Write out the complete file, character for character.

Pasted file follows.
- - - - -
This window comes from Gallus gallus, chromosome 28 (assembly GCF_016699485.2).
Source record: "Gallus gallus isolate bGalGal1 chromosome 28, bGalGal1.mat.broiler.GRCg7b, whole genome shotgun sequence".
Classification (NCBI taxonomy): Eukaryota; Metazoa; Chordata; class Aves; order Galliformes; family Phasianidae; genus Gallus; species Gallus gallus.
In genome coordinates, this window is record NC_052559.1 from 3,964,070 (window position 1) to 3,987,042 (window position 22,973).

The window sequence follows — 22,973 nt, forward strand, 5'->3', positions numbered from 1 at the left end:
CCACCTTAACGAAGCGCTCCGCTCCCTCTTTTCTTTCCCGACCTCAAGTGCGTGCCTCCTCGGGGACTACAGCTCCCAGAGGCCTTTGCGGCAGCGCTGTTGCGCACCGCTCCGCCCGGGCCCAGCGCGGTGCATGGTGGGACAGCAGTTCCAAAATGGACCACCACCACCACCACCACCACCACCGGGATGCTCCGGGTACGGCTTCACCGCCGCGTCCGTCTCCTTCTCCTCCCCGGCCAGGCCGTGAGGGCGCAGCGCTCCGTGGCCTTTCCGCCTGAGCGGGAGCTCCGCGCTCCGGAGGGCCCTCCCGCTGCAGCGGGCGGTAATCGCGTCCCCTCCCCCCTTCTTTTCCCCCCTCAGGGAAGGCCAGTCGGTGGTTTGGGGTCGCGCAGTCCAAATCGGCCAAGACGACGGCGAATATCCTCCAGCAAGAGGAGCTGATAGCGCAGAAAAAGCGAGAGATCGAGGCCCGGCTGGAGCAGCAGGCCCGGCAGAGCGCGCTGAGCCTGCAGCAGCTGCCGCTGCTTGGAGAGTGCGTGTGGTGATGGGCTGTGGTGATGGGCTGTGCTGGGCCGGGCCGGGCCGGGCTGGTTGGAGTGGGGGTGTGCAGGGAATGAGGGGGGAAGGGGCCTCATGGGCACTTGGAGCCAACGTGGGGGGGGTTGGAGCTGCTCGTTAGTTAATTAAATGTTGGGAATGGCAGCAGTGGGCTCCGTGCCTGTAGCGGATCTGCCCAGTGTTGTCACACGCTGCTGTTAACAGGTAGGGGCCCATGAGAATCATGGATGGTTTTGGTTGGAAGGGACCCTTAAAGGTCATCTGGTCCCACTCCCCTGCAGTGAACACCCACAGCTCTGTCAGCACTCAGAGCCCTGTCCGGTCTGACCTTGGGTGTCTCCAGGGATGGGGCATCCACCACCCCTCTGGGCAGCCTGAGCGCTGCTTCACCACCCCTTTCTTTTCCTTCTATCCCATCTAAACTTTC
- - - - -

This window comes from Gallus gallus, chromosome 28 (assembly GCF_016699485.2).
Source record: "Gallus gallus isolate bGalGal1 chromosome 28, bGalGal1.mat.broiler.GRCg7b, whole genome shotgun sequence".
Classification (NCBI taxonomy): Eukaryota; Metazoa; Chordata; class Aves; order Galliformes; family Phasianidae; genus Gallus; species Gallus gallus.
In genome coordinates, this window is record NC_052559.1 from 3,964,070 (window position 1) to 3,987,042 (window position 22,973).

The window sequence follows — 22,973 nt, forward strand, 5'->3', positions numbered from 1 at the left end:
CCACCTTAACGAAGCGCTCCGCTCCCTCTTTTCTTTCCCGACCTCAAGTGCGTGCCTCCTCGGGGACTACAGCTCCCAGAGGCCTTTGCGGCAGCGCTGTTGCGCACCGCTCCGCCCGGGCCCAGCGCGGTGCATGGTGGGACAGCAGTTCCAAAATGGACCACCACCACCACCACCACCACCACCGGGATGCTCCGGGTACGGCTTCACCGCCGCGTCCGTCTCCTTCTCCTCCCCGGCCAGGCCGTGAGGGCGCAGCGCTCCGTGGCCTTTCCGCCTGAGCGGGAGCTCCGCGCTCCGGAGGGCCCTCCCGCTGCAGCGGGCGGTAATCGCGTCCCCTCCCCCCTTCTTTTCCCCCCTCAGGGAAGGCCAGTCGGTGGTTTGGGGTCGCGCAGTCCAAATCGGCCAAGACGACGGCGAATATCCTCCAGCAAGAGGAGCTGATAGCGCAGAAAAAGCGAGAGATCGAGGCCCGGCTGGAGCAGCAGGCCCGGCAGAGCGCGCTGAGCCTGCAGCAGCTGCCGCTGCTTGGAGAGTGCGTGTGGTGATGGGCTGTGGTGATGGGCTGTGCTGGGCCGGGCCGGGCCGGGCTGGTTGGAGTGGGGGTGTGCAGGGAATGAGGGGGGAAGGGGCCTCATGGGCACTTGGAGCCAACGTGGGGGGGGTTGGAGCTGCTCGTTAGTTAATTAAATGTTGGGAATGGCAGCAGTGGGCTCCGTGCCTGTAGCGGATCTGCCCAGTGTTGTCACACGCTGCTGTTAACAGGTAGGGGCCCATGAGAATCATGGATGGTTTTGGTTGGAAGGGACCCTTAAAGGTCATCTGGTCCCACTCCCCTGCAGTGAACACCCACAGCTCTGTCAGCACTCAGAGCCCTGTCCGGTCTGACCTTGGGTGTCTCCAGGGATGGGGCATCCACCACCCCTCTGGGCAGCCTGAGCGCTGCTTCACCACCCCTTTCTTTTCCTTCTATCCCATCTAAACTTTC